Twelve years imprisonment for corruption of fake coupons

Twelve years imprisonment for corruption of fake coupons

An American man who raised fake coupons to the level of art has been sentenced to 12 years in prison this week for causing $ 31 million in damage to several companies.

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Lori Ann Talens, 41, said prosecutors could be “one of the biggest fake coupon scams in history.”

Based on an experience in business, she “perfected her art”, investigators had to resort to “experts to confirm the falsity” of her works, they still write in the documents that paid for the process.

At home, he created “Frankenstein” coupons by attaching product images, company logos and valid barcodes to his computer. According to the documents, the “suspicious feature of his coupons is only the amount of the reduction, which is equal to or greater than the value of the goods.”

From 2017 to 2020, under the nickname “Masterchef”, he recruited more than 2,000 customers online and sold his fake advertising coupons across the United States, raising nearly $ 400,000.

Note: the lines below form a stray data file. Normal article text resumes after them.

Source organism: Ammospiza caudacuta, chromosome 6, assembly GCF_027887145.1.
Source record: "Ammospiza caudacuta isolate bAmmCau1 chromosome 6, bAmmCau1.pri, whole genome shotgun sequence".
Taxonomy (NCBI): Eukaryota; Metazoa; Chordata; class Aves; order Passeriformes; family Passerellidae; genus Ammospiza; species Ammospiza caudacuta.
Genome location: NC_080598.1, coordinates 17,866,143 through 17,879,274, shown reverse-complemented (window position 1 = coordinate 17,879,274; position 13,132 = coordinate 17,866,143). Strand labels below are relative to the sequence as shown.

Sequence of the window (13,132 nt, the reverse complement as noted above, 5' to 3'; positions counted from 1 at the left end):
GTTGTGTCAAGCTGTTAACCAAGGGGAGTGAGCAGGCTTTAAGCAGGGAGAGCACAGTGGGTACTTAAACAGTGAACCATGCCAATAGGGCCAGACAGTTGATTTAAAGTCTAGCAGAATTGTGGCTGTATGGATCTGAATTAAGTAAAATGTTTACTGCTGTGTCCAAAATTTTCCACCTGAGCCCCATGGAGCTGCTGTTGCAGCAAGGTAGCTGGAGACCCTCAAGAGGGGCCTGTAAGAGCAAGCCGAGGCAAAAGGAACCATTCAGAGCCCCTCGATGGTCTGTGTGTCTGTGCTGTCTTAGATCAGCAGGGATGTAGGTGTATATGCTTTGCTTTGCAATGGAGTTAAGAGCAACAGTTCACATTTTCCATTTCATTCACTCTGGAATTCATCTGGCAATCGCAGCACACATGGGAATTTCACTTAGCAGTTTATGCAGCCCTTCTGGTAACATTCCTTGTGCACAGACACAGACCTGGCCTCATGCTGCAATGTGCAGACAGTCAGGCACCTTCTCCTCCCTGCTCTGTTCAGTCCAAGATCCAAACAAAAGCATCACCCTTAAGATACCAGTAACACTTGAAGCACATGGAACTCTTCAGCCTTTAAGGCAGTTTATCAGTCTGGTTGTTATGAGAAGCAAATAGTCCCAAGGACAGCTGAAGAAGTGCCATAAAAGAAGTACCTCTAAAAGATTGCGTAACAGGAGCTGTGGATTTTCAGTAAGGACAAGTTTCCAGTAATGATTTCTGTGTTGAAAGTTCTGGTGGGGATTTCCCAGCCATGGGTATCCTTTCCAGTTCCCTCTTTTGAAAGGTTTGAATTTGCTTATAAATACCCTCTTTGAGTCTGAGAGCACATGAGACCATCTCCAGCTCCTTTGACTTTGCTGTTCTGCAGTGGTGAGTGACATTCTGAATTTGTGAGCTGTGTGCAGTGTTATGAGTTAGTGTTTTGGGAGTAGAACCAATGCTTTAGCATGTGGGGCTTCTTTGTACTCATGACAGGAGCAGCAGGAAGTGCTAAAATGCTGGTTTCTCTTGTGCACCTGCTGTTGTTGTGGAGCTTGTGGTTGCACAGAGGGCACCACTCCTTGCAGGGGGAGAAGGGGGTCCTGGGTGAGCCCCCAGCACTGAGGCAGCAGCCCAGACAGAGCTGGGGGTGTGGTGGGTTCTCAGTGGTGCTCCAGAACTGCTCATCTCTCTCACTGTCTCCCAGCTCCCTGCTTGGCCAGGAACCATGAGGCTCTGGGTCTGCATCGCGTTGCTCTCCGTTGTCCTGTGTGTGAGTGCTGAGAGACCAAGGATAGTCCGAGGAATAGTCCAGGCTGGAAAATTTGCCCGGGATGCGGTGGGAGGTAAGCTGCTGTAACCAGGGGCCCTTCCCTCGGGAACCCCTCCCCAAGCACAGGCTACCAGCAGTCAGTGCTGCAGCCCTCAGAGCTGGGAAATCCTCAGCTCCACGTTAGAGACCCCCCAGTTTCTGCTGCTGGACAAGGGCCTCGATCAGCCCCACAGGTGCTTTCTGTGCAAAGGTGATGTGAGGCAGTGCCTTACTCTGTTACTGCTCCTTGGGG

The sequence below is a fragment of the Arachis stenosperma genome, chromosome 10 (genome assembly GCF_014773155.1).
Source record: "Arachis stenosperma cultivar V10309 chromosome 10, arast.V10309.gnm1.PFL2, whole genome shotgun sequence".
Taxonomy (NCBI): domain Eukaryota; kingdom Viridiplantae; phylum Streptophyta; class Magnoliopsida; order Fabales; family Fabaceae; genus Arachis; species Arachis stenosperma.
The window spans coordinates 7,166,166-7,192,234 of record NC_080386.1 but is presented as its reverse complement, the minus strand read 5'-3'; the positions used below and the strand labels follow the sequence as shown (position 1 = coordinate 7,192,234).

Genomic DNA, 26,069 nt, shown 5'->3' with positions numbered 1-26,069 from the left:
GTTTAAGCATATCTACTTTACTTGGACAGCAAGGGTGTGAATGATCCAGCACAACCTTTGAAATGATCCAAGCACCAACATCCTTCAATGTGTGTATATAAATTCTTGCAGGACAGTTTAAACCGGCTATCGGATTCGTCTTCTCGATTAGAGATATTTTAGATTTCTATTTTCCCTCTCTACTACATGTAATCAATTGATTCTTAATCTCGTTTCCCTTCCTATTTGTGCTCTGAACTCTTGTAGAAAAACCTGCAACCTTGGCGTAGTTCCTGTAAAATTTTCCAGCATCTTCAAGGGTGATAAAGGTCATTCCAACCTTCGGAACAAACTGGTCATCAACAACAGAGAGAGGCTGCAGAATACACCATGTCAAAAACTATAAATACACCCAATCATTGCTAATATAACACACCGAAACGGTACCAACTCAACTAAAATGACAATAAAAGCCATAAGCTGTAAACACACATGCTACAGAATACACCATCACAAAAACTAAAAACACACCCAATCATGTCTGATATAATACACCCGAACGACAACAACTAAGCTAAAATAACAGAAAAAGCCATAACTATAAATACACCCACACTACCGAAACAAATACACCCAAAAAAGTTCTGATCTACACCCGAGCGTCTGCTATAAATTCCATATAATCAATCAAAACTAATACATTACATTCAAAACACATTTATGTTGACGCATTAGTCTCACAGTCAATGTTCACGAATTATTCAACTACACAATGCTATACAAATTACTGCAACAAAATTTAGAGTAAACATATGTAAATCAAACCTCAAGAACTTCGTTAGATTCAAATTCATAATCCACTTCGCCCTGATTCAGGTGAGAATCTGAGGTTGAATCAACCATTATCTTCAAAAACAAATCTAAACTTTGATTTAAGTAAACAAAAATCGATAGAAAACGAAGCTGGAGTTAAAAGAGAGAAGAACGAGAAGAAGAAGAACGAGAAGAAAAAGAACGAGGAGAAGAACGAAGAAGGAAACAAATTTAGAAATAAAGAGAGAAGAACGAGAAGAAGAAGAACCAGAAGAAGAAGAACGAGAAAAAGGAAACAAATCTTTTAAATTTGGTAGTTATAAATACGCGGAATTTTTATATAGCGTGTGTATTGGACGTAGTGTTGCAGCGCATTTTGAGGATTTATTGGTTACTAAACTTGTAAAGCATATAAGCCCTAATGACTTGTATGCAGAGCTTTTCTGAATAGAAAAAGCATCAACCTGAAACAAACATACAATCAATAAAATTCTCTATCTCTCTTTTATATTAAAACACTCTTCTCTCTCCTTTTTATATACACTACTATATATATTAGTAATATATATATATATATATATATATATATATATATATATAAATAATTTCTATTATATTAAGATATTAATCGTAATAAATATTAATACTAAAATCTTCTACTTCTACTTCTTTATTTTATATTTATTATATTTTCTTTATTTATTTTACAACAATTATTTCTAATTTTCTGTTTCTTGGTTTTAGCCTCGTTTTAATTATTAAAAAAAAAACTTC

Losses to businesses are estimated at $ 31 million.

The “activist” of the coupons contacted her on the Internet, however, and warned the police that he had put an end to his small business. Her husband, who was responsible for sending the vouchers, was sentenced to seven years and three months in prison.

Discount coupons, “coupons” in English, carry a certain weight in the United States, where they stimulate interest beyond their economic virtues, dedicated websites, fan communities and, in 2011, a reality show.

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About the Author: Cory Weinberg

Cory Weinberg covers the intersection of tech and cities. That means digging into how startups and big tech companies are trying to reshape real estate, transportation, urban planning, and travel. Previously, he reported on Bay Area housing and commercial real estate for the San Francisco Business Times. He received a "best young journalist" award from the National Association of Real Estate Editors.

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